Google Wireless Service Will Challenge Status Quo

Google plans to resell access to Sprint and T-Mobile's networks in a bid to improve wireless pricing and performance, and drive more revenue.

Eric Zeman, Contributor

January 22, 2015

3 Min Read
Google Nexus 9 tablet and Nexus 6 smartphone.

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Google is preparing to offer consumers wireless service. Rather than build its own network, it has forged deals to resell service provided by Sprint and T-Mobile. Few of the details are available, however, and many questions remain to be answered. One thing is highly likely: Google may very well upend the industry.

People familiar with Google's plans said the company has been working on the idea for 18 months, according to the Wall Street Journal. Google will not put up cell towers and operate a wireless network itself. (It can't, as it doesn't own any spectrum.) Instead, Google will act as a mobile virtual network operator, or MVNO. MVNOs are common in the US, and both Sprint and T-Mobile have a number of them operating on their respective networks. MVNOs sell service under their own brand names, but they are actually reselling access to -- in Google's case -- Sprint or T-Mobile.

There is no information yet about where the service will be offered, or how much it will cost. Both Sprint and T-Mobile have nationwide networks that include LTE 4G, which means it is entirely possible Google will offer its service everywhere. It's also not a stretch to suggest that Google will set prices that are competitive with what's available from AT&T and Verizon Wireless, which are the two biggest network operators in the country. It will be more interesting to see how close Google will come to Sprint and T-Mobile's pricing.

[For more on wireless price cuts, see T-Mobile, Virgin Offer New Low-Cost Plans.]

How can Google effect such change? We need only look at its efforts in WiFi and wired broadband. Google offers wired Internet service in several metropolitan areas around the country. It pitches its service as Gigabit Internet, and supplies speeds far greater than those most people have access to. Google's service forced local competitors in those markets to step up their game, lest they lose customers to Google. Google could have a similar impact in the wireless space.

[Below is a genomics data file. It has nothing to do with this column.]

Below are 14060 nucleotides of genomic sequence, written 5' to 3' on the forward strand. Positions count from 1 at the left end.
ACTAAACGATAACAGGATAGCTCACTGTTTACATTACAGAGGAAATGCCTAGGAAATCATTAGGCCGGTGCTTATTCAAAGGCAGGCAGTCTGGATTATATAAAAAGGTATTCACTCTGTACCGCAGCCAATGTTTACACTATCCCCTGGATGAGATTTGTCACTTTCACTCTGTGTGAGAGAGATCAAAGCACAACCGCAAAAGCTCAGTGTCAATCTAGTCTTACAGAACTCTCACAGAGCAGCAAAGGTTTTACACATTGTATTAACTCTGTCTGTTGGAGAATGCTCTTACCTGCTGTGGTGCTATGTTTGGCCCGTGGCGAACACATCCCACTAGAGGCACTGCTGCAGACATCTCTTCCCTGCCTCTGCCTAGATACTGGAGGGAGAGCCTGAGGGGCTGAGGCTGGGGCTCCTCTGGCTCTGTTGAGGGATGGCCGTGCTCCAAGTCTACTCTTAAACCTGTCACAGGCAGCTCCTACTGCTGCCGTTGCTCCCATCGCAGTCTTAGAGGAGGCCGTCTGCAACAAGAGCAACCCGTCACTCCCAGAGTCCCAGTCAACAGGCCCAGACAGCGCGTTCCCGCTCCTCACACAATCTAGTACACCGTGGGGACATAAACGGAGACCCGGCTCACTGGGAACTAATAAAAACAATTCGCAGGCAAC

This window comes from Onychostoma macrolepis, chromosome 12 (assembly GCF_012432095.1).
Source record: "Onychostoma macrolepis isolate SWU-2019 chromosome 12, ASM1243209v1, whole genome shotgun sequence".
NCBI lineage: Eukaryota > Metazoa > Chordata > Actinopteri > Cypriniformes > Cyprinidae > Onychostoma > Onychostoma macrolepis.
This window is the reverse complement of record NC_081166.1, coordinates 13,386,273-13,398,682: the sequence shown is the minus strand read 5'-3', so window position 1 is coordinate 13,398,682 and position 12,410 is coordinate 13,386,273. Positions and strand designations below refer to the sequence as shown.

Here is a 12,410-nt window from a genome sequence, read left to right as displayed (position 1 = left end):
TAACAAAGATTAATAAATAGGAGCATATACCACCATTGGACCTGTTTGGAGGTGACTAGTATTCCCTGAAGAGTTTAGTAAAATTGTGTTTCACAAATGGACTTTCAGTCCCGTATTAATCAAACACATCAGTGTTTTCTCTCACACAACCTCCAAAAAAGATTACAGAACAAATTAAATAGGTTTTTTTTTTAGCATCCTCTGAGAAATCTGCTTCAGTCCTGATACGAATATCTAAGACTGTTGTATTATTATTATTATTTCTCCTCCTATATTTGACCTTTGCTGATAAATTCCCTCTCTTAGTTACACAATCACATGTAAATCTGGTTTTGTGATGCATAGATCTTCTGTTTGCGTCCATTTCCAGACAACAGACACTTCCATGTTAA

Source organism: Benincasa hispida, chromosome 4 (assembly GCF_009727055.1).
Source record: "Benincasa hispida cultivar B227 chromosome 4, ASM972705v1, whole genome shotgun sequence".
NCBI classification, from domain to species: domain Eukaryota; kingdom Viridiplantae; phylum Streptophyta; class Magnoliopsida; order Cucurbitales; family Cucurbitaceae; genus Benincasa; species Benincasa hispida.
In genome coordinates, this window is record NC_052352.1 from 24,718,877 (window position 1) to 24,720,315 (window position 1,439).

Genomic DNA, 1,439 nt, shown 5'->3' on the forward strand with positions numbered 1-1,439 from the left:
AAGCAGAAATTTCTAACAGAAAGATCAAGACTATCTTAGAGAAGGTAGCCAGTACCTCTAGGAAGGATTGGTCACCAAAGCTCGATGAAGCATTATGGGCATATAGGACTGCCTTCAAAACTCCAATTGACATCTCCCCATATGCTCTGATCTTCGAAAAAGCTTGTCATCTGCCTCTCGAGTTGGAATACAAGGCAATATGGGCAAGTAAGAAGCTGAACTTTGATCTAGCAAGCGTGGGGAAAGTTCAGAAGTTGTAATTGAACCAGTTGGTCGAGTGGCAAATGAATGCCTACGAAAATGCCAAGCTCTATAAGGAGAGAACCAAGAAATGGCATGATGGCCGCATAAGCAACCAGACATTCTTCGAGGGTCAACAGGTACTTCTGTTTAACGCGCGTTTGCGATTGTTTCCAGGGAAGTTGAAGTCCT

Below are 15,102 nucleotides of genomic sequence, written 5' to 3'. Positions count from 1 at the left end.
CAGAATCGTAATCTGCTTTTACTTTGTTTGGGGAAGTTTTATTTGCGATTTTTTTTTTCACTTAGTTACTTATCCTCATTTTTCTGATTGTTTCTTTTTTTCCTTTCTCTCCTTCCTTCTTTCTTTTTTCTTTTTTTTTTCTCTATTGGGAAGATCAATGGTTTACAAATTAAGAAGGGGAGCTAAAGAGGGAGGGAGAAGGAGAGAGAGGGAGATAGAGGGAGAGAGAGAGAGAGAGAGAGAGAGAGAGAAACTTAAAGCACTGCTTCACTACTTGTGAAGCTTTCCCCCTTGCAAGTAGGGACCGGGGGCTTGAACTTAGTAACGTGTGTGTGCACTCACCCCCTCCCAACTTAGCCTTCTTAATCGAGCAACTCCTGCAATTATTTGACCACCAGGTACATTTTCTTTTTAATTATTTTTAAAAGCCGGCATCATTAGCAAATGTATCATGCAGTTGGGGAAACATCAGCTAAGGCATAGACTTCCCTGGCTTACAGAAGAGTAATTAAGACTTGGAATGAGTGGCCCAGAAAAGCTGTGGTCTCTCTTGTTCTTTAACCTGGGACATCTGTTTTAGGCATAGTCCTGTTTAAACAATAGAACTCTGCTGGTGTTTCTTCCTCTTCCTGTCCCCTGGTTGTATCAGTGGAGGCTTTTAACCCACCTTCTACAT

"It's probably an attempt to put pressure on the carriers to improve their own products by showing new ways of offering service," said Jan Dawson, an analyst at Jackdaw Research. "When Google enters existing markets it tries to do things differently, rather than just doing something slightly better or cheaper."

Google can't do anything to improve the actual performance of Sprint and T-Mobile's networks, but it can offer new ways of billing or signing up for service. It can also offer new ways of buying or acquiring handsets. Consider its ecosystem of Android products. Google already sells the Nexus 6 smartphone and Nexus 9 tablet, both of which can access LTE 4G. It also offers Google Play Edition handsets, connected Chromebooks, and smartwatches. The devices are there. Some people may be more inclined to give Google's hardware a shot if Google offers a deal when it's bundled with its own service.

Google's move isn't altruistic. The more it can coax people to watch YouTube videos and send Gmail, the more advertising it can provide. Advertising remains Google's core money maker.

For the time being, however, Google hasn't said anything about it. It declined to comment on the Wall Street Journal's article and may not launch the service for weeks or months -- if at all.

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About the Author(s)

Eric Zeman


Eric is a freelance writer for InformationWeek specializing in mobile technologies.

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